- Print Page
Low vaccination rates continue to be a problem in Nigeria, especially for vulnerable and marginalised populations. Although communities are involved in immunisation programmes, most of the interventions are focused on the provision of information. Providing information to communities may be useful but it may not necessarily empower communities to act.
In Nigeria, traditional and religious leaders (TRL) are respected in their communities as opinion formers and guides in religious, social and family life. They have been used as agents of change to get communities to use health services. This intervention seeks to extend the role of TRLs from merely being informants to being active agents for community participation in vaccination services.
The award has been granted to'Institute of Tropical Disease Research and Prevention, Nigeria.
- What are the effects of a community and health-facility-based multicomponent intervention to improve vaccination coverage, especially among the most vulnerable and marginalised communities?
- What are the mechanisms by which this multicomponent interventions may have worked and for what reasons?
This study will evaluate a multicomponent intervention that involves using TRLs for engaging communities in the planning, implementation, and monitoring of immunisation services. The intervention is targeted at TRLs, communities, health services and ward development committees (WDC).
TRLs are represented in the WDC, which is the main structure in the public health care system. So far the role of TRLs in immunisation services has been limited to mobilisation of the communities for immunisation campaigns. This intervention seeks to strengthen TRLs and WDCs in the following ways:
- The TRLs will undergo a continuous education programme which will include health-related topics and communication approaches;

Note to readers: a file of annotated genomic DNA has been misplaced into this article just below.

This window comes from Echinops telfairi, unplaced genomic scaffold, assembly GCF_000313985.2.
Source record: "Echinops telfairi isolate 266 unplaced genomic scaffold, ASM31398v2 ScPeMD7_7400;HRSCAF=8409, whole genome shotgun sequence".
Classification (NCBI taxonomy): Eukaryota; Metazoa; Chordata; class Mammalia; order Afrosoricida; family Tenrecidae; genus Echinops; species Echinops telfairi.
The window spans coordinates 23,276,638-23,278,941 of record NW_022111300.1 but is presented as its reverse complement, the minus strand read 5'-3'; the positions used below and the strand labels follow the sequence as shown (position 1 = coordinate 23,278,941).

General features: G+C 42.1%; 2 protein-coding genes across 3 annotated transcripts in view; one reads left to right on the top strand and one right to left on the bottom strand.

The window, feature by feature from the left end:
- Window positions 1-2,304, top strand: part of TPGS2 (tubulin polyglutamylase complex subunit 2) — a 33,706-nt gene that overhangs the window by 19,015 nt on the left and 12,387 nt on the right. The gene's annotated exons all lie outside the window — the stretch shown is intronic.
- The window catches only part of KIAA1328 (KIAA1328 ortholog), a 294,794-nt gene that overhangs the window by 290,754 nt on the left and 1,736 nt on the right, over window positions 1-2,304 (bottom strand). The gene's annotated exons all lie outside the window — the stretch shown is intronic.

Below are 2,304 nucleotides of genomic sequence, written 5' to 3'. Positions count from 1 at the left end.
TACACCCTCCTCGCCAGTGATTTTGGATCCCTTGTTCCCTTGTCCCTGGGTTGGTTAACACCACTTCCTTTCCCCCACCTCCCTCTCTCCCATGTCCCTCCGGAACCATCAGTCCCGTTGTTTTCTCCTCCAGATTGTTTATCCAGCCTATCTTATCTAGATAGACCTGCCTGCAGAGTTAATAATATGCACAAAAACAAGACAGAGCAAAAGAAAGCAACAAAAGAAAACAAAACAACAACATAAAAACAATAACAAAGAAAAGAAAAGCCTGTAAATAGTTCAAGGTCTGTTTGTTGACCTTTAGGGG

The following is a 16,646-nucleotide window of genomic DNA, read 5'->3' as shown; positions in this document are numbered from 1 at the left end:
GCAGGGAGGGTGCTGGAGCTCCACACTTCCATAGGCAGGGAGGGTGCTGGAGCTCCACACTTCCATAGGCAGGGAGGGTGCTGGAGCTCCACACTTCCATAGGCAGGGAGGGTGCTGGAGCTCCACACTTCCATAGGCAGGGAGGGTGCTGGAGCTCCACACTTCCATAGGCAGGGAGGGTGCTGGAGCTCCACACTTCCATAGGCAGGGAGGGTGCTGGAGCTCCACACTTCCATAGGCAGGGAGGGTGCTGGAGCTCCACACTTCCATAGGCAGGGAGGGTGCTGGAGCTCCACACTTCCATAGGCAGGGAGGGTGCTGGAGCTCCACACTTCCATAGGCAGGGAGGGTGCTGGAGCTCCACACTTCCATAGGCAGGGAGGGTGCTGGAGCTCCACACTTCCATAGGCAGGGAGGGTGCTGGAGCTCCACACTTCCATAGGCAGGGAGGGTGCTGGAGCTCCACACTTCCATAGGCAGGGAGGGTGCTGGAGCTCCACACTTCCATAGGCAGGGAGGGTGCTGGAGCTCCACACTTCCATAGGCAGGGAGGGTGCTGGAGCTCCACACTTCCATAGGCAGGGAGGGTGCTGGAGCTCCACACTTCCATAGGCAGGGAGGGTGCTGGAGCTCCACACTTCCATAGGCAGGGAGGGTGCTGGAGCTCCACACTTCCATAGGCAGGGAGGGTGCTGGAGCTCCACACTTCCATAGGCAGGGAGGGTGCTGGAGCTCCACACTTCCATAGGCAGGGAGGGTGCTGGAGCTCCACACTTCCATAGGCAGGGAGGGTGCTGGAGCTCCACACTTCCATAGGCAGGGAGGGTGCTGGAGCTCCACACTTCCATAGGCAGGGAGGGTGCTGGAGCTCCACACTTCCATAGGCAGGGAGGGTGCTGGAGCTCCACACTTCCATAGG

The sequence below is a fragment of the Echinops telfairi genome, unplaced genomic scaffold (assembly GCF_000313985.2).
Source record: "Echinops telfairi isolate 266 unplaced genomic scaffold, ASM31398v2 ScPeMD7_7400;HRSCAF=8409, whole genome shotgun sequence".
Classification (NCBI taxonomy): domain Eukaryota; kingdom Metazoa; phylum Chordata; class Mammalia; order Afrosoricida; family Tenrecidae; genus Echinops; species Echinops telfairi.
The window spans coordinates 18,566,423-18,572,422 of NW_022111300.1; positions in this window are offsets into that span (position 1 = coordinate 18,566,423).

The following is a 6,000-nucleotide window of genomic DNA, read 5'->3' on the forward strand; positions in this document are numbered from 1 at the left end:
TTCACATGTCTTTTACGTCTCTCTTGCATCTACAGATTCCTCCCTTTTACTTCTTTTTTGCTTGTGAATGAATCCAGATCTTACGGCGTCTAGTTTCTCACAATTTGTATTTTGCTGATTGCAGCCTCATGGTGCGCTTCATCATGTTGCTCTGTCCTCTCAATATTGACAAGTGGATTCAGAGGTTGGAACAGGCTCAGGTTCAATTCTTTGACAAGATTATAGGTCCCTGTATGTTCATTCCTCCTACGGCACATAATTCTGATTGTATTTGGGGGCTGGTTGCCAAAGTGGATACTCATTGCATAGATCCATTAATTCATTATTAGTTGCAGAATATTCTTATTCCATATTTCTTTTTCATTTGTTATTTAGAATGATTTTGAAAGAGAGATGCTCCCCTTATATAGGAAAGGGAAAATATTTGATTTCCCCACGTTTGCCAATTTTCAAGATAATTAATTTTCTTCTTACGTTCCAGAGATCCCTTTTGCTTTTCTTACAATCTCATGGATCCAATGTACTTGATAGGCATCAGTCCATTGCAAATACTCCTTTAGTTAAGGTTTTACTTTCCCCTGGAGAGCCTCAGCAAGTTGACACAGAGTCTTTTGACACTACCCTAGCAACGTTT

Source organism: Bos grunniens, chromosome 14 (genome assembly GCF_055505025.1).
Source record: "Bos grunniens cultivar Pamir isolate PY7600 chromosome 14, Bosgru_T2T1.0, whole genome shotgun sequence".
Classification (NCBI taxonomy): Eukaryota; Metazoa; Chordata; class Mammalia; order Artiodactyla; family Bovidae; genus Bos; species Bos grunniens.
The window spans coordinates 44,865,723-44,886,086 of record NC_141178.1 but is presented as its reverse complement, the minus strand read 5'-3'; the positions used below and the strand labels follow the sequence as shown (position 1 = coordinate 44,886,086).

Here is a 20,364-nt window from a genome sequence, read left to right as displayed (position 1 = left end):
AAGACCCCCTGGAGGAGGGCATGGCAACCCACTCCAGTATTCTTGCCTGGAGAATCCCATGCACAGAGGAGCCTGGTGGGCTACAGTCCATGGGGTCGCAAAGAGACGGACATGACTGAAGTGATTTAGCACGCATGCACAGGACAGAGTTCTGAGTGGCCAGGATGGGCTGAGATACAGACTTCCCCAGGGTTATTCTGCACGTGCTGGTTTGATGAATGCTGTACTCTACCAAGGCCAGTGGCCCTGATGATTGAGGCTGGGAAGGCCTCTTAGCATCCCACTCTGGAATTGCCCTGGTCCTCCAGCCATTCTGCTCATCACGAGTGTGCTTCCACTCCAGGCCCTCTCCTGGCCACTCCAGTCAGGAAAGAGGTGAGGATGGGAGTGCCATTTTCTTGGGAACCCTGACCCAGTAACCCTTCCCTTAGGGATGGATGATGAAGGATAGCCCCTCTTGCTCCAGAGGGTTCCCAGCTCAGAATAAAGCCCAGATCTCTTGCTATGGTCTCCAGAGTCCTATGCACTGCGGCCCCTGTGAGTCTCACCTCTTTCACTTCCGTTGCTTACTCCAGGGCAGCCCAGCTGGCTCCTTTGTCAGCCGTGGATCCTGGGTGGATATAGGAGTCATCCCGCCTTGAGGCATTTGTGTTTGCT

- TRLs will approach community members and encourage them to be involved in setting up monthly meetings with health service providers and WDC members. In the meetings, community members could share concerns about the delivery of services, brainstorm and plan for remedial action. They could also be involved in organising health camps.
The study will use a two-stage cluster random sampling based on administrative and geographical levels in the Cross River state. There are 18 local government authorities (LGAs) in the state. Half of them will be randomly selected in the first stage. The second stage of random sampling will occur at the ward level. A ward is the smallest unit of political administration in Nigeria. The Cross River State has 196 wards with an average population of 10,000 people per ward. Eligible wards will be coded and kept blind from researchers. Codes of eligible wards will be randomly allocated to intervention and control groups in each selected LGA. The sample size is estimated to be approximately 1,400 children per arm in a total of 58 clusters. Household surveys will be carried out at the beginning, middle and end of the evaluation to assess the vaccination status of children from 12 to 23 months as well as dropout rates. The study will also have a qualitative research component. The degree of community engagement and satisfaction of stakeholders will be assessed through key informant interviews. The interviews will also assess knowledge, beliefs, perceptions and expectations related to vaccinations and the intervention. Focus group discussions will also be carried out in selected sites to understand community perceptions about immunisation and expectations from the intervention.